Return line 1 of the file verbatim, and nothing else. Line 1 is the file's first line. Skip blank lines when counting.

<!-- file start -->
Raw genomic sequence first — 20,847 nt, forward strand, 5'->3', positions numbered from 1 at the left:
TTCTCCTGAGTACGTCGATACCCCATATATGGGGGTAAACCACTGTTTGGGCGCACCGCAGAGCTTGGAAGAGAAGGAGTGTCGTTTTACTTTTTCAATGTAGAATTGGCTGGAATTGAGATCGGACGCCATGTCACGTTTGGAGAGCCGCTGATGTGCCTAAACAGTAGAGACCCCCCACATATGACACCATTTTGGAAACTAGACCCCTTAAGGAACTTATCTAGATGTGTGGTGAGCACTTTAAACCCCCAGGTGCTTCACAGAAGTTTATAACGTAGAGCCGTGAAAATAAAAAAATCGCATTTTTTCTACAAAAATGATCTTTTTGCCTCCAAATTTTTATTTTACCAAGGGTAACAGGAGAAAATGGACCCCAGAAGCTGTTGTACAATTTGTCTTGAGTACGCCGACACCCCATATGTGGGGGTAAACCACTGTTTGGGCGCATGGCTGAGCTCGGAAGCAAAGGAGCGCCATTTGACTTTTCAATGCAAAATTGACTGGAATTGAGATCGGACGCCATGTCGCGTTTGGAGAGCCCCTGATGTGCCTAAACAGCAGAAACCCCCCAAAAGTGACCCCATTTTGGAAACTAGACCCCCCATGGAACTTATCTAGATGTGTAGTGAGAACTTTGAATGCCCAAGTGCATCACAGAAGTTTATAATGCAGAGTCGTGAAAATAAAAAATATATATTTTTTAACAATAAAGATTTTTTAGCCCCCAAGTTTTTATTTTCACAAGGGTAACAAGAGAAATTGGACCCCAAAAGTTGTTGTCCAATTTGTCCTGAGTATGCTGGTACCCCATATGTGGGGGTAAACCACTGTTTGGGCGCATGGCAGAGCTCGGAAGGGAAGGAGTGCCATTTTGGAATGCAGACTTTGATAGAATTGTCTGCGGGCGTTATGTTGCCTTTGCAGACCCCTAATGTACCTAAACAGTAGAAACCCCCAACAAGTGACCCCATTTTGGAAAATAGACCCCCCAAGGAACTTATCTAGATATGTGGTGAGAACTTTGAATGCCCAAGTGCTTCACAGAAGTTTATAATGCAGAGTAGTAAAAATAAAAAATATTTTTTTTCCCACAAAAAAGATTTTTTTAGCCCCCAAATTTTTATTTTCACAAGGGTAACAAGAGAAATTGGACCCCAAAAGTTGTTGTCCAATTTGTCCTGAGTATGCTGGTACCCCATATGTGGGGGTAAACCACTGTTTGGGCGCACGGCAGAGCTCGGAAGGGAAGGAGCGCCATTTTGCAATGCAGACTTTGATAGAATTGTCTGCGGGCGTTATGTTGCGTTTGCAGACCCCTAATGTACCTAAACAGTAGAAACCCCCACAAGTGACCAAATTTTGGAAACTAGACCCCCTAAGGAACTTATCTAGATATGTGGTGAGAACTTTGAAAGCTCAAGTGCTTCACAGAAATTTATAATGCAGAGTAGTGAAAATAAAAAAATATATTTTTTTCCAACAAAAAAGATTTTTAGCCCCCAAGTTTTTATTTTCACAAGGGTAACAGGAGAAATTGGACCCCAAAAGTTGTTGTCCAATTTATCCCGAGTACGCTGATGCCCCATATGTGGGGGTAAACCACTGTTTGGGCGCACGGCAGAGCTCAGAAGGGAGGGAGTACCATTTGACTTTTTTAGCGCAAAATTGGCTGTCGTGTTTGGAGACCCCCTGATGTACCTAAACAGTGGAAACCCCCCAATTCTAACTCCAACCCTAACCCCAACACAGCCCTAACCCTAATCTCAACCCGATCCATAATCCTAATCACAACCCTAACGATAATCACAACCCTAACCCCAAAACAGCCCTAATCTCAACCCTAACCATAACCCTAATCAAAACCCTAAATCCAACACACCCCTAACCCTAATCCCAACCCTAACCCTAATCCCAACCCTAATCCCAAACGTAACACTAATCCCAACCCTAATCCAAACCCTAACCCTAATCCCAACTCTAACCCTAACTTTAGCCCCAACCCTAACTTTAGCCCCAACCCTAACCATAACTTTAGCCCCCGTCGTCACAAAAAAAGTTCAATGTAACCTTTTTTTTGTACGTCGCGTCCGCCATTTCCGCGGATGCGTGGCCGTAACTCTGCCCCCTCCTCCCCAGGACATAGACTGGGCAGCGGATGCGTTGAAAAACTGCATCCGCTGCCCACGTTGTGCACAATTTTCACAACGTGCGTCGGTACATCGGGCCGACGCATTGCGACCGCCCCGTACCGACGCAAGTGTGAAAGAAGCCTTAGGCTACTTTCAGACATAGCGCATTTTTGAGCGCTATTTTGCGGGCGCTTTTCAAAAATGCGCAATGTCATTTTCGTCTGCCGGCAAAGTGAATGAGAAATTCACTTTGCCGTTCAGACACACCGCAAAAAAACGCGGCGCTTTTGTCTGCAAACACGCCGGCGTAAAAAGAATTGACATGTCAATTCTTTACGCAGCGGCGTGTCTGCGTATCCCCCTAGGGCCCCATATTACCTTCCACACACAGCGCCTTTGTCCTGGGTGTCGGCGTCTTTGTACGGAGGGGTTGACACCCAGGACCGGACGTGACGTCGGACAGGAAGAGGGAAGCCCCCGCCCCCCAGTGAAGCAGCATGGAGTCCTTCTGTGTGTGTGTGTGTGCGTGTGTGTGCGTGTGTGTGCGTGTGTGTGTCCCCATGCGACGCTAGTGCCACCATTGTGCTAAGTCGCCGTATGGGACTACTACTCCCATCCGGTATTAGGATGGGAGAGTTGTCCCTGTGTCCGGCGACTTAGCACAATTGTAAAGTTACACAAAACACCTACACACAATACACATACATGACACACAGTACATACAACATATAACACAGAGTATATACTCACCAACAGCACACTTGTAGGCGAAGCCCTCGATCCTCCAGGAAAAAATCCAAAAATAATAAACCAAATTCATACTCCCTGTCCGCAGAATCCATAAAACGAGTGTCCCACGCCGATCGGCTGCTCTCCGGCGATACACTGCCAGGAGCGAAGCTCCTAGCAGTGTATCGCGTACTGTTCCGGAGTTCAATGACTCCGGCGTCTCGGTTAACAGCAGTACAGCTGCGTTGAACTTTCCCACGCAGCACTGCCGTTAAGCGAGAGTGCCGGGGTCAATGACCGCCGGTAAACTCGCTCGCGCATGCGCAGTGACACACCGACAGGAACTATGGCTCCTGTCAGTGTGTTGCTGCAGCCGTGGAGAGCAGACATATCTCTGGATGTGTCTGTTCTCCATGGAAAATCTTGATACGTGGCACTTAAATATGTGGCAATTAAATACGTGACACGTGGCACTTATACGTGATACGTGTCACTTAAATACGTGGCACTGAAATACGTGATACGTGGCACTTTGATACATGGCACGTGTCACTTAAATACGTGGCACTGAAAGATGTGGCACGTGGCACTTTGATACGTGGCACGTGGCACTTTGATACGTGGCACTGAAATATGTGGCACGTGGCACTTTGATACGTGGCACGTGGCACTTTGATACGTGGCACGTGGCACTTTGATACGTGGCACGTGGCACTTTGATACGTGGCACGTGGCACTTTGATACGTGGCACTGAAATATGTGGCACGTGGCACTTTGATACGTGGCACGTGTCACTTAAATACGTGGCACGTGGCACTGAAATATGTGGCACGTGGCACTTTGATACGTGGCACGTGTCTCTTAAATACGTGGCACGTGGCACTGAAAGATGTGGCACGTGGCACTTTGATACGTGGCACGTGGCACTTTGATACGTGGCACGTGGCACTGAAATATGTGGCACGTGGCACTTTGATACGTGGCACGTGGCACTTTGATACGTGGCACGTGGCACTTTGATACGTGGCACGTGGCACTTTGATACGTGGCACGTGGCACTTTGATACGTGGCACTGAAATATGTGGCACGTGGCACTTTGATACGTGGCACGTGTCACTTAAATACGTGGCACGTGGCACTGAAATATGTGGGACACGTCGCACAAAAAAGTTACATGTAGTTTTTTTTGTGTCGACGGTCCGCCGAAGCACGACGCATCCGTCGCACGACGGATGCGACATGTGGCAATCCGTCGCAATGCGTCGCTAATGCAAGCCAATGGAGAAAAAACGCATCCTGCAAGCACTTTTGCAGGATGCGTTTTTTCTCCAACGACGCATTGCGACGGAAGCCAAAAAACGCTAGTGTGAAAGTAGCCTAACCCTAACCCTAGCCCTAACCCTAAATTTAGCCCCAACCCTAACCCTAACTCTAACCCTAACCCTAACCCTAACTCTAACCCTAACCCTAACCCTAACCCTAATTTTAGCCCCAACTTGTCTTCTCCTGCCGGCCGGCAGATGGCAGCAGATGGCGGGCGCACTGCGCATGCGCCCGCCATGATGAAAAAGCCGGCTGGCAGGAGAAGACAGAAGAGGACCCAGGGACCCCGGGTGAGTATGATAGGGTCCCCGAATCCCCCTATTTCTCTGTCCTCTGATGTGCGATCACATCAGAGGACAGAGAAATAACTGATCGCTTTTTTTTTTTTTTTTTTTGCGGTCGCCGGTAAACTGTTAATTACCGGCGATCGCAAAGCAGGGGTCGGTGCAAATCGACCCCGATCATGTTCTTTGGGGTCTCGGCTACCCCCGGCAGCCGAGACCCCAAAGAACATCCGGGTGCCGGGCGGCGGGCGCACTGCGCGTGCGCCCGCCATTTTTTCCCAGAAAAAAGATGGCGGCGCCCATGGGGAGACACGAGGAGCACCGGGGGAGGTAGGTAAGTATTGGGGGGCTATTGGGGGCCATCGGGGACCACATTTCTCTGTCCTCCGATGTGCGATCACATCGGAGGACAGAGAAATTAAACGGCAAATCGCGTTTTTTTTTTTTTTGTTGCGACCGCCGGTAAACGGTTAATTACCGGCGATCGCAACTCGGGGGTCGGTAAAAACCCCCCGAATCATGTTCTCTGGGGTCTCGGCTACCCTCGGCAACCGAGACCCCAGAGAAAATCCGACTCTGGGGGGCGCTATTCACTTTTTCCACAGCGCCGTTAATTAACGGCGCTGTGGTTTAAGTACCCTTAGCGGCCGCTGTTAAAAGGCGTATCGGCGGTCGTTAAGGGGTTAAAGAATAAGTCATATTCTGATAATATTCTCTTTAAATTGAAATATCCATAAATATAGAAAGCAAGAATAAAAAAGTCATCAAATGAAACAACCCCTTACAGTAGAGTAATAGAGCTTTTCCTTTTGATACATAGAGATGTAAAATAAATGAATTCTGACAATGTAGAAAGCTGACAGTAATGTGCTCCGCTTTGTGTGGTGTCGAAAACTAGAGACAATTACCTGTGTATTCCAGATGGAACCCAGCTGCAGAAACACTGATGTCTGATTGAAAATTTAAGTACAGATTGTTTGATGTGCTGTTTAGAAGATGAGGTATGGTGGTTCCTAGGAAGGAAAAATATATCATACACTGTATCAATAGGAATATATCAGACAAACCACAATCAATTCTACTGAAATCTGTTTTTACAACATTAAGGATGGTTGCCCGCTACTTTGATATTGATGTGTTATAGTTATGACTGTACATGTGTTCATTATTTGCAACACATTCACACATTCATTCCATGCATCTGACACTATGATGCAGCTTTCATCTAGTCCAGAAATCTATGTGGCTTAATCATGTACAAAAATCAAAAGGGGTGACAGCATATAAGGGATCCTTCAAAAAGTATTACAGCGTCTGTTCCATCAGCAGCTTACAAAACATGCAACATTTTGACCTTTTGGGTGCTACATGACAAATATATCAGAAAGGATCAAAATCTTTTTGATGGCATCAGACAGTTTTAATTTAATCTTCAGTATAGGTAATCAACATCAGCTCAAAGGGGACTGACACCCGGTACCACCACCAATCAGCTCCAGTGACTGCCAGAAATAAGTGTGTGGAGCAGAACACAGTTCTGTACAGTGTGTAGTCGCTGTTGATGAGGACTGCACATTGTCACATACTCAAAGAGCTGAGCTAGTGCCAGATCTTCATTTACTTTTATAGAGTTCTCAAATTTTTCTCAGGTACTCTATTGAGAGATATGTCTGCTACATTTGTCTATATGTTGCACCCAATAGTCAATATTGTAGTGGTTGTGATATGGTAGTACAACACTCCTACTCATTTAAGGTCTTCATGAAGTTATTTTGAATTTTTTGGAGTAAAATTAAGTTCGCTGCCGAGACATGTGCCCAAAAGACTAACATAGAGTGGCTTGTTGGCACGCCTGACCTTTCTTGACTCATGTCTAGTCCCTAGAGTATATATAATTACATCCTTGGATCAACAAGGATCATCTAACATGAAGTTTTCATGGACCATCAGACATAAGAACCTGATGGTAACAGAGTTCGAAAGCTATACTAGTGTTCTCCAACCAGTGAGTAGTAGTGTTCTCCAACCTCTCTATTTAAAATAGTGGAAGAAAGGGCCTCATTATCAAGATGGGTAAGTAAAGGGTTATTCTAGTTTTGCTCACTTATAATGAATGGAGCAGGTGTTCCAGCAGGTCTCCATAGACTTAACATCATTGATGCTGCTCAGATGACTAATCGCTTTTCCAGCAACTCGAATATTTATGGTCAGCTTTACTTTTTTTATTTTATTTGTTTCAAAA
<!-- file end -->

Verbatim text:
Raw genomic sequence first — 20,847 nt, forward strand, 5'->3', positions numbered from 1 at the left: